Med Sci Monit, 2007; 13(6): CR275-282

Korres SG et al Benign paroxysmal positional vertigo and its management


Figure 4. The Semont maneuver when the posterior semicircular canal of the left ear is affected. (A) The patient is sitting with the head turned horizontally 45 to the healthy (right) ear. (B) Moving to left side-lying position. (C) Moving to the right side-lying position. Then the patient returns to initial position (D).
a-BPPV Baloh in 1996 [30] and Herdman in 1997 [31] reported treatment of a-BPPV by the same CRP that is usually used for the much more common p-BPPV. The Dix-Hallpike maneuver was performed on all patients to diagnose posterior or anterior canal BPPV. Intense vertigo in conjunction with a burst of nystagmus with the typical characteristics of latency, crescendo, fatigability, and transience was considered necessary to establish the diagnosis. A diagnosis of posterior canal involvement was based on the type of paroxysmal positioning nystagmus produced during the Dix-Hallpike maneuver. The direction of the vertical component of the fast phase of the nystagmus response was upward and the torsional component of the nystagmus beat towards the down-side affected ear: counterclockwise during the right Dix-Hallpike maneuver when the right ear was involved and clockwise during the left Dix-Hallpike maneuver when the left ear was involved [12]. Anterior canal involvement was characterized mainly by positioning nystagmus with the same torsional component as observed in the posterior canal BPPV, but with the vertical component beating downward during the fast phase of the nystagmus. Differential diagnosis between posterior and anterior canal BPPV was based on the direction of the vertical component of the nystagmus [32]. Finally, the horizontal canal type of vertigo was diagnosed by the presence of horizontal geotropic and apogeotropic paroxysmal nystagmus provoked by turning the head from the supine to either lateral position [32]. The patients with posterior or anterior canal BPPV were treated by the modied Epley CRP and the patients with


One hundred and fty-ve consecutive patients suffering from BPPV who were examined and treated at the neurology units of our departments were included in the study. Patients with a clinical examination, laboratory ndings, or imaging studies suggesting abnormal conditions of the central nervous system were excluded from the study. From all the patients a comprehensive interview was obtained regarding medical history, history of falls or imbalance relative to the vertigo, anxiety, onset of symptoms, and provoking factors. All patients underwent a complete otolaryngological, audiological, and neurological evaluation, including pure tone audiometry, measurements of acoustic immittance and, occasionally, auditory brainstem response. Eye movements were recorded by electronystagmography (ENG) using a standard test protocol of visual and vestibular stimulation, described elsewhere [21].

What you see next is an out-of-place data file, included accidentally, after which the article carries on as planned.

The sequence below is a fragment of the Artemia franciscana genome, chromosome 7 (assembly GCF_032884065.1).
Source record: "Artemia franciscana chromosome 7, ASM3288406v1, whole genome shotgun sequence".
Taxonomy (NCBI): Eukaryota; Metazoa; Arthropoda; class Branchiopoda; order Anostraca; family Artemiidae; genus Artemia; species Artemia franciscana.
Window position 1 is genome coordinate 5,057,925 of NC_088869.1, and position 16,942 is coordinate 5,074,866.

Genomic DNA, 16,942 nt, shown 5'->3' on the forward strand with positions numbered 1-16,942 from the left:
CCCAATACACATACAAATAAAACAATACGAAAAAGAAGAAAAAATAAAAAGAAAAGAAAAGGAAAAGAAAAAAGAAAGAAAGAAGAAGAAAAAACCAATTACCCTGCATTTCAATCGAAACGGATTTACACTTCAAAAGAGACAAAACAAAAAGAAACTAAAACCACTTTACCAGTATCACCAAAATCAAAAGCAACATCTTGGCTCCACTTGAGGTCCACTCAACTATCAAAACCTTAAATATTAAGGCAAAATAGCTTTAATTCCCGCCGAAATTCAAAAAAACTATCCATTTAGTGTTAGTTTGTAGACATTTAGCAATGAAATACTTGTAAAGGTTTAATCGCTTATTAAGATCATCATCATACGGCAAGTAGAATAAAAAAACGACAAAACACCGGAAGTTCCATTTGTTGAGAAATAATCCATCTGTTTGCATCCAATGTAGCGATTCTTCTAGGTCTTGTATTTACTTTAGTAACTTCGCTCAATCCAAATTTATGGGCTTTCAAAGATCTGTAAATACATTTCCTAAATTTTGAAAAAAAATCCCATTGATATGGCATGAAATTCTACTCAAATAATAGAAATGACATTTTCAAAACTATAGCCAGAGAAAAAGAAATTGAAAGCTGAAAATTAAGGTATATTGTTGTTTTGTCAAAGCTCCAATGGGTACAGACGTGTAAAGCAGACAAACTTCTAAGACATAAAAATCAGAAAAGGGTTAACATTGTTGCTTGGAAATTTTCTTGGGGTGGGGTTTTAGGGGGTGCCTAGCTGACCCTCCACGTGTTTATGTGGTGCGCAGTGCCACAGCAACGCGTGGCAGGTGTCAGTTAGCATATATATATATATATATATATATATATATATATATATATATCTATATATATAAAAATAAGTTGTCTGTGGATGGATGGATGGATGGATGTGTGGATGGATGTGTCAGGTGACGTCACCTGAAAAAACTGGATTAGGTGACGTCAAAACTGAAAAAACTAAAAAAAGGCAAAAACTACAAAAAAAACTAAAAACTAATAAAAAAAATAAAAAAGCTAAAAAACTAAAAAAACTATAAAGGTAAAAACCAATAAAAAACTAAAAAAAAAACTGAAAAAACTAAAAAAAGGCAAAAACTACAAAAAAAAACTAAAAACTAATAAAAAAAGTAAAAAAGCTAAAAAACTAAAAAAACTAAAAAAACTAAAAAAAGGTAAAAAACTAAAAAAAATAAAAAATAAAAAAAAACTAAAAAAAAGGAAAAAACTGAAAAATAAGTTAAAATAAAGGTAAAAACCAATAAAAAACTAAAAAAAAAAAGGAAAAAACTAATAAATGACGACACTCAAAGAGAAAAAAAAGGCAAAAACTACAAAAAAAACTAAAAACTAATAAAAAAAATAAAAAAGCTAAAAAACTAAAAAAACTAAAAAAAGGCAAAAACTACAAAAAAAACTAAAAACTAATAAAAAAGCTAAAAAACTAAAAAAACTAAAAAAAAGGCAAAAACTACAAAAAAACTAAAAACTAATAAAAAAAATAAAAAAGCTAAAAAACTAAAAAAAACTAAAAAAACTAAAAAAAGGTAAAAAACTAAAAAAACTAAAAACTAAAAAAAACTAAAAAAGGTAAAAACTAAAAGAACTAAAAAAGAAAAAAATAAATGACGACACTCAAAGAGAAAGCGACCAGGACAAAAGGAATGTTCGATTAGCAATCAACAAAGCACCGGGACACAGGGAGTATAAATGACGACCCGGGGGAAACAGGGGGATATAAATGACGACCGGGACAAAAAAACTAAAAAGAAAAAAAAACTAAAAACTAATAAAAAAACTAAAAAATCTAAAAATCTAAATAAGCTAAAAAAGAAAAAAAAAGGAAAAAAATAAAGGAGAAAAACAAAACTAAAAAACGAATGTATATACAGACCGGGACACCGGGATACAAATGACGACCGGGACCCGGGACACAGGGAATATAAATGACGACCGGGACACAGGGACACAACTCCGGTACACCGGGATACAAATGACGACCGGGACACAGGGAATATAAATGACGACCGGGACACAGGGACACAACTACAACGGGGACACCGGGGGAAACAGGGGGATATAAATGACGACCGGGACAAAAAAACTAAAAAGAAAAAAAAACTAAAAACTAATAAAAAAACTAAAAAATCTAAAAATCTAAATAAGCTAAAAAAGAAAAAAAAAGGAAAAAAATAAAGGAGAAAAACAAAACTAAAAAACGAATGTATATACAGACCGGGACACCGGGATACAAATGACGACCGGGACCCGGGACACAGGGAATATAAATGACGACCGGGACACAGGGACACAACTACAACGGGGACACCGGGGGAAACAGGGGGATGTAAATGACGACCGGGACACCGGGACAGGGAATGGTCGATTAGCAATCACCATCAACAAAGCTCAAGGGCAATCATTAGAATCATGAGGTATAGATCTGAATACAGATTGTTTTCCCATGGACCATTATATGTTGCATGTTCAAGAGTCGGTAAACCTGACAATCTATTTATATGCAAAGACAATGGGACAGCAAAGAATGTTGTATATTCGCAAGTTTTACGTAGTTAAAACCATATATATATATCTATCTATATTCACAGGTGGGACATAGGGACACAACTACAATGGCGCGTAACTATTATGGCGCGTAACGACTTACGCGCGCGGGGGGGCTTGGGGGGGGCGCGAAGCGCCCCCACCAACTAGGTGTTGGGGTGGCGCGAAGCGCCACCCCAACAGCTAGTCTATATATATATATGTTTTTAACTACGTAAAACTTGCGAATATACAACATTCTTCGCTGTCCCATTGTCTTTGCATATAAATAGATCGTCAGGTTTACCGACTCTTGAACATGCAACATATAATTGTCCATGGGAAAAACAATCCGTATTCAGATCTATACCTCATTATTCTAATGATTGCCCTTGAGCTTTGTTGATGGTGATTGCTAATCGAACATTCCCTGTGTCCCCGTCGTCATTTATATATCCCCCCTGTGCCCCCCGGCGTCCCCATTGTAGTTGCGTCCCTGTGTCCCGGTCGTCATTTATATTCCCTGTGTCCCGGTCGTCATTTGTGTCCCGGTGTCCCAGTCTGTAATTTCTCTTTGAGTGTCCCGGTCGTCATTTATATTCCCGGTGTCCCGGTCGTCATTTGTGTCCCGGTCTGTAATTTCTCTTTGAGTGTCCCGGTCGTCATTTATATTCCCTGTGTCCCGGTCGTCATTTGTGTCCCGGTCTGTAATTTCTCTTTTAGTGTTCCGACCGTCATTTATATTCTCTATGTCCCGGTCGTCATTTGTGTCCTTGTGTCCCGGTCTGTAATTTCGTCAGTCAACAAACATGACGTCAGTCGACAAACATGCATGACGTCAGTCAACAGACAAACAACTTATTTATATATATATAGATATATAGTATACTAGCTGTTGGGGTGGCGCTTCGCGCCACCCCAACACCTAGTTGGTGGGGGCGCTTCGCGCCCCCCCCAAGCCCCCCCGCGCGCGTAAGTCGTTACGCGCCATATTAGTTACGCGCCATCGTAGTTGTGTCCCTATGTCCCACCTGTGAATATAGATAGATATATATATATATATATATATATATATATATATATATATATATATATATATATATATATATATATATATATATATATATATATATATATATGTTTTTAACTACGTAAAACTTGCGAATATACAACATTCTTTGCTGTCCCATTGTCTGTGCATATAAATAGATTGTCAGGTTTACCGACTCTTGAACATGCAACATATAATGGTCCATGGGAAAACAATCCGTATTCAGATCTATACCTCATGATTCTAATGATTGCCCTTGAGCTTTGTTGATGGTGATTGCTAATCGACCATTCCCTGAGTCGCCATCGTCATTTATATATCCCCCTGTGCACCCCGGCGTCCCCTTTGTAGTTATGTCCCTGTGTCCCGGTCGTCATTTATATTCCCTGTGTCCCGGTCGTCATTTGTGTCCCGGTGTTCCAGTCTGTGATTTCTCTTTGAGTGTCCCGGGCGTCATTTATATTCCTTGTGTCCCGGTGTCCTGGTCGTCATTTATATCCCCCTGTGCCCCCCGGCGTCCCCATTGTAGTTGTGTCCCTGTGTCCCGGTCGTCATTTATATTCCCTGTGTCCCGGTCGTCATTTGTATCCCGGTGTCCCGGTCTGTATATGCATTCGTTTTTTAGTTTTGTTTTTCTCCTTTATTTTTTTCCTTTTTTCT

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Med Sci Monit, 2007; 13(6): CR275-282

horizontal canal BPPV were treated by the Vannucchi maneuver. The appropriate maneuver was applied once, and after 15 days all the patients were reexamined. In case of failure or incomplete remission of the symptoms, the same maneuver was repeated. Assessment of the success of the treatment included both the patients report of relief from vertigo and a negative Dix-Hallpike test result. In the case of a new failure, the liberatory maneuver of Semont et al. was nally used [14]. Follow-up care included communication by phone and, in case of recurrence of symptoms, re-examination and repetition of the repositioning procedures, according to the same plan. In case of recurrence, the repositioning procedures were repeated according to the same plan. After three years of absence of symptoms it was considered that a denite cure had been achieved.